Lego artist showcases behemoth Lego sculptures in Tel Aviv port

A new exhibit in Tel Aviv Port this summer showcases detailed Lego sculptures by Lego brick artist Sean Kenney, a Lego Certified Professional (LCP) from New York who is having his work displayed in Israel for the first time. 

As an LCP, Kenney is one of 16 Lego builders from around the world recognized by the Denmark-based Lego Group as business partners and as expert Lego builders. (LCPs do not formally work for the company.)

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“I’ve always loved to create. Even as a young child, drawing and designing were a big part of my life,” Kenney told The Jerusalem Post by email. “I was a total ‘Lego maniac’ and were usually the only toys I ever asked for when my birthday would come around each year… My models slowly became more involved and elaborate as I got older, and eventually I started building Lego models professionally.  Now it‘s my full-time career.”

When asked about why he decided to have his work exhibited in Israel this year, and about the process of getting the exhibit set up, he wrote, “I am always excited to bring my work to fans around the world.  This exhibit is the first time I have had my work on display in Israel… We have to do a lot of planning and logistics not only to create the sculptures but also to transport them and install them. I have a whole team of artists and helpers that are a big part of creating this show, [and] there are twelve of us here at my studio building and designing models… as well as four folks that handle the show logistics and installations.”

During a press preview of the exhibit, held at Hangar 11 on the port, exhibit coordinator and promoter Lior Kamali told The Jerusalem Post that he found out about Kenney and coordinated with him to bring the sculptures to Israel. He has been involved with other Lego exhibitions in Israel before, and is himself a Lego fan and builder.

Kamali also thinks the building toy can be beneficial in other ways, which ties into why he works with Lego exhibits. For kids that deal with educational challenges such as ADHD, he said, he thinks Lego is helpful, and “that’s why it’s very important for me to bring [these exhibits to Israel], to inspire the kids.”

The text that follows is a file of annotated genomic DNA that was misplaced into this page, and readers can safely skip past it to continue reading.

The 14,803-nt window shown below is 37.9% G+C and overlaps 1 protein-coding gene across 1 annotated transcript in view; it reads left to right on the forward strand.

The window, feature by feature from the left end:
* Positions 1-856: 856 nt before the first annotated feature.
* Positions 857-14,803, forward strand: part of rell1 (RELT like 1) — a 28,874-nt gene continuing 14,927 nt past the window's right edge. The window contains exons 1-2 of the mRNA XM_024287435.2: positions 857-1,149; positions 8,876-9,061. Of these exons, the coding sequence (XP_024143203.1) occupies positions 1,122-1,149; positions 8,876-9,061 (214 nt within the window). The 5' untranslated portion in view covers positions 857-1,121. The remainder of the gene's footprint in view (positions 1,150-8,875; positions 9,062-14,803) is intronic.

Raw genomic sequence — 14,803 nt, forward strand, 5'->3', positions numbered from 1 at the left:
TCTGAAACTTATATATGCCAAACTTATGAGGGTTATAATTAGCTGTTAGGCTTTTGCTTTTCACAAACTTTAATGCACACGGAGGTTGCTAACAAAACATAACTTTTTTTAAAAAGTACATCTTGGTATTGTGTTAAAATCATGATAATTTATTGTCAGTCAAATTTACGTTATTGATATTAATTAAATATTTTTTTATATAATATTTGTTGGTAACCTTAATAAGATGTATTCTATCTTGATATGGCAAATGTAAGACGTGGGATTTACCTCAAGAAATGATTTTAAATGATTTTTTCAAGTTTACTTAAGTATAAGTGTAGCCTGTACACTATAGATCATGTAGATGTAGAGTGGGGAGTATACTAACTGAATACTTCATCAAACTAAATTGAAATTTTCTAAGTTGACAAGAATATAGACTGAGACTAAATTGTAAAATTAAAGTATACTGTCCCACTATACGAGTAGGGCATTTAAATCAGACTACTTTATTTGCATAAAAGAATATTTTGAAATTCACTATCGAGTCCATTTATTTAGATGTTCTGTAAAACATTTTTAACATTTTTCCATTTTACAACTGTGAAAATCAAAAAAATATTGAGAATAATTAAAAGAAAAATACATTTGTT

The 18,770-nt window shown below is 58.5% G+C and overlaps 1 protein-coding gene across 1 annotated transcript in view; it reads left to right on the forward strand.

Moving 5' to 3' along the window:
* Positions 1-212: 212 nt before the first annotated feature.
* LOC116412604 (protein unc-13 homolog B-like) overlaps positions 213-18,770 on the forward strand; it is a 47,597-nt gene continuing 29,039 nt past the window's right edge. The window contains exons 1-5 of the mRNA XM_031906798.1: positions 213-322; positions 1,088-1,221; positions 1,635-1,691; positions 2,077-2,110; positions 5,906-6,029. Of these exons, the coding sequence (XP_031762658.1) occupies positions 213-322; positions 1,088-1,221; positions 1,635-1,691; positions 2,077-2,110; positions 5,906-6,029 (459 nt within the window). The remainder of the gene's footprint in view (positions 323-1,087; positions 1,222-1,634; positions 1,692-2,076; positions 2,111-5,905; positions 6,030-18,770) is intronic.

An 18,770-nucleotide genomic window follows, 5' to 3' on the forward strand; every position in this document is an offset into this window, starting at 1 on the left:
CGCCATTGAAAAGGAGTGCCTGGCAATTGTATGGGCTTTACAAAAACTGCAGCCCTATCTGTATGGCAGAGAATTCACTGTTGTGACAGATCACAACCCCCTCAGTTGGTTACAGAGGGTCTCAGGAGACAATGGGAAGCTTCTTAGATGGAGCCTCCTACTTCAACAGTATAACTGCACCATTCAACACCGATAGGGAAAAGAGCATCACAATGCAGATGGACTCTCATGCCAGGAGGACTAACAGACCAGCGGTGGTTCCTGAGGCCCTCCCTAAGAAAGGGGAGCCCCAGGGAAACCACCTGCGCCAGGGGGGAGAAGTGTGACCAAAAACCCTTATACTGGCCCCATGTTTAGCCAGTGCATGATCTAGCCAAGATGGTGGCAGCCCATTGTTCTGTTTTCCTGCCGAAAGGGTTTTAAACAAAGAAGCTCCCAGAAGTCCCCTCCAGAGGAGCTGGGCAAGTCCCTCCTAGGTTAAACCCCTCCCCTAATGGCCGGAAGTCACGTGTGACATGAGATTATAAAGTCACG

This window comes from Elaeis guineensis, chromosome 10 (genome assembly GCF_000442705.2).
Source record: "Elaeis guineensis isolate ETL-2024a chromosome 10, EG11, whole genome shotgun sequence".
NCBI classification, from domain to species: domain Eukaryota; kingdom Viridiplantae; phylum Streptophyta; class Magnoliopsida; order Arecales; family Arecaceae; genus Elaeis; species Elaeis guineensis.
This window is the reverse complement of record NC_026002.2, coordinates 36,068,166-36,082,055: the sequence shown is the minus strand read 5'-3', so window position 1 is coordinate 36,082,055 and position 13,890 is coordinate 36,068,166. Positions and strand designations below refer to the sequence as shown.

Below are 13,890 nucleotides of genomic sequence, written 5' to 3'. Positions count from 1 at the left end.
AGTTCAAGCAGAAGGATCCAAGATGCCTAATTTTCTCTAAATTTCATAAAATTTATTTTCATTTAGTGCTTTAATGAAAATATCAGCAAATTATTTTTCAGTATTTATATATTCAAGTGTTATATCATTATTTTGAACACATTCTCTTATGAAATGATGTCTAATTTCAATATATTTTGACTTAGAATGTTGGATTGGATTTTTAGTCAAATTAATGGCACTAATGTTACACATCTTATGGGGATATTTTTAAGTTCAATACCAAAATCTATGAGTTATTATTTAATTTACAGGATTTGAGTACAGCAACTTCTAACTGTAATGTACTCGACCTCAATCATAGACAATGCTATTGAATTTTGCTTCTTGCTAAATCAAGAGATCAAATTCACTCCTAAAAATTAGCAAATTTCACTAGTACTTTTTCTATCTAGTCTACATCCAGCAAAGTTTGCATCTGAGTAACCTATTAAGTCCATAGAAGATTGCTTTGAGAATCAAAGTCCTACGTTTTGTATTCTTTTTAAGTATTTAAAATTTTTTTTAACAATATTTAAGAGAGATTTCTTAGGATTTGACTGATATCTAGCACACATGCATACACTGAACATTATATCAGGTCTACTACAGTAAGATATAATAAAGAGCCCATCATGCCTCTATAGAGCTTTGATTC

The exhibition space has been divided into two areas: an area devoted to displaying Kenney’s art, and an area with interactive Lego activities.

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In the area with Kenney‘s art, his Lego creations are arranged thematically, in what Kamali called different rooms, although the exhibit is arranged along one continuous path. One ‘room’ focuses on transportation, featuring train cars and a Brooklyn Bridge replica; another focuses on larger-than-life models of children’s toys, such as a giant multicolored xylophone.

A ‘design room’ features Kenney’s geometric mosaics and Lego lamps, which are available for purchase (for hundreds of dollars) at the event; a ‘city room’ includes a model of Times Square made of 20,000 bricks and a lime-green bicycle rising above a crowded traffic jam of Lego cars, made of 75,000 bricks.

The Lego art being displayed in Tel Aviv took over 10,000 hours to create, according to Kenney, and all together are made of almost a million Lego bricks. The bricks in each sculpture are glued together to make the sculptures strong enough to be transported, and they are shipped around the world in custom-made wood and foam crates.

The cornerstone of the exhibit, “Growing Ideas,” is a brick-built cityscape—with brick-built shops, skyscrapers, and a river—that surrounds a large tree with a cloud at its top instead of leaves. Lego bricks ‘rain’ down from the cloud, suspended in midair by clear thread. An event spokesperson said this is only the second time the sculpture has ever been on display.

The sculpture contains around 368,000 pieces, according to the placard explaining it. Kenney said that the sculpture took two and a half years to make, and is “the biggest LEGO creation I‘ve ever built.”

The exhibit’s interactive area, which does not have any models built by Kenney, includes motor-powered Lego vehicles and robots that children can control; a sprawling Lego cityscape that features both official Lego models and original creations by Kamali; and a building area that has only lime-green Lego bricks, to challenge kids to build models like Kenney’s green bicycle.

Spokespeople for the Tel Aviv exhibit said that Kenney will not be visiting Israel for the event, and that this exhibit has no connection to the currently-operating Lego Park Holon or the Lego Group itself.